Lakeside Interceptor | Duluth, MN

Plymouth’s River Corridor Study Earns Planning Award

Posted on 09/28/2016 10:01 AM


The City of Plymouth, Wisconsin now has an award-winning blueprint for development of the critical Mullet River Corridor, including the future of the Mill Pond, a 41-acre impoundment of the Mullet River. MSA worked with the City to develop a corridor study.

The Wisconsin Chapter of the American Planning Association (APA-WI) recently presented an award to the City and MSA for the Mullet River Corridor Study. Planners from Michigan and Minnesota selected the project as a winner in the Plan Document category.

“The Mullet River Corridor Study takes a holistic approach in addressing the future relationship that the City of Plymouth will have with the Mullet River. The plan is well written and can be easily understood by those without a planning background,” one juror said.

This plan, adopted by the City in November 2015, studies the Mullet River corridor in the City from STH 23, through Downtown, to CTH PP, as an aesthetic, recreational and economic amenity that affects or is enjoyed by all Plymouth residents and visitors. 

The project considers various projects and improvements that may enhance the use and health of this valuable community resource.

Accepting the planning award, from left to right, are Andrew Bremer, AICP, MSA; Brian Yerges, Plymouth City Administrator/Utilities Manager; and Stephen Tremlett, AICP, CNU, MSA.

Other Communities Consider Aging Dams

Many communities face the same issues as Plymouth. They were founded along rivers which were dammed for business or electrical needs. This resulted in the creation of small shallow water impoundments similar to Plymouth’s Mill Pond. The business and electrical needs, which originally required damming these rivers, has long since passed. However, the dams have remained.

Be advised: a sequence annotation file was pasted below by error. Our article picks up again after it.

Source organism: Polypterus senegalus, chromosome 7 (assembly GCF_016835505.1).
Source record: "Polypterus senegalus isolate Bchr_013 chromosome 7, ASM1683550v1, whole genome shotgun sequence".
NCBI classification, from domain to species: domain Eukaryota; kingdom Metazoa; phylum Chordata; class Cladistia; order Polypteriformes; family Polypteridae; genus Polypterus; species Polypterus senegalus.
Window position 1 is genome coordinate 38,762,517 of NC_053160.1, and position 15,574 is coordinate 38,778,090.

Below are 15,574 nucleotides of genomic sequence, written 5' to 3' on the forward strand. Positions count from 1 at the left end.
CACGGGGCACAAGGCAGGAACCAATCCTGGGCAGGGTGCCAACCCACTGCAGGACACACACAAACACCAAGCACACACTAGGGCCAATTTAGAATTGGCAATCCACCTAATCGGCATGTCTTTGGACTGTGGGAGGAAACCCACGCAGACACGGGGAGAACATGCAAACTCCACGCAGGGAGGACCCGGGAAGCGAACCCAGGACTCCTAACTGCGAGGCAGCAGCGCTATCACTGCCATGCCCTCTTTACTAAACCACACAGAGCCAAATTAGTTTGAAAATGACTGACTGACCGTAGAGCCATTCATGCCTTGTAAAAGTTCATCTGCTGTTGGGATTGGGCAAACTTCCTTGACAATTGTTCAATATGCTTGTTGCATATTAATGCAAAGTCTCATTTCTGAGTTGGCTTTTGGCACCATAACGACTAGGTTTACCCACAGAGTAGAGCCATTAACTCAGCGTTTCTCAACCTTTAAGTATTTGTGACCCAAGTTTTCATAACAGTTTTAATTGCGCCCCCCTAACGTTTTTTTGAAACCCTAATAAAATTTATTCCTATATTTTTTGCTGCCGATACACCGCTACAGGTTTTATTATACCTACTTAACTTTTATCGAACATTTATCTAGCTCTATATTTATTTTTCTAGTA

Eventually these structures require repair, often at significant expense. Over time, the water quality of the impoundments created by the dams has eroded due to sediment build-up and algae blooms.

Communities must consider whether they should invest public money to restore a dam and dredge a pond which has existed since the community’s founding or remove the dam and return the river to its pre-settlement condition.

MSA Project Manager Andrew Bremer, AICP, said, “Decisions regarding dams have social, environmental, land use and economic considerations. The process of bringing together various community stakeholders to study these options well in advance of State-imposed deadlines for dam repair can and should be replicated in other communities in Wisconsin.”

Mill Pond Alternatives

Phase One of the Mullet River Corridor Study looked at two alternatives for the future of Mill Pond: Removal of the pond or improvements to the dam and removal of sediment in some way to improve the pond. The study’s analysis include the following: Review of existing plans and studies of the Mill Pond and Dam; Provision of conceptural illustrations for each alternative; Study of potential property impacts; Evaluation of cost estiamtes for dam and sediment removal.·              

Bicycle and Pedestrian Trails

Phase Two evaluates alternatives for a connected system of bicycle and pedestrian trails along the Mullet River. The City currently has a network of on- and off-street bicycle routes and trails, some of which have been branded as the “Plymouth River Trail.” 

The purpose of this phase was to evaluate the existing trail and to identify gaps in infrastructure and signage and to identify short- and long-term improvement projects to bring the entire trail off-street to improve the user experience and safety.

Downtown Improvements

Phase Three evaluates the costs and benefits of implementing a number of infrastructure improvements projects along Mullet River in the downtown. They included evaluating improvements to existing retaining walls and pedestrian bridges; studying the feasibility of burying overhead utility lines; evaluating removal of a public parking ramp; and improvements to Stayer Park.

For more information about corridor studies, contact Andrew Bremer. 

 


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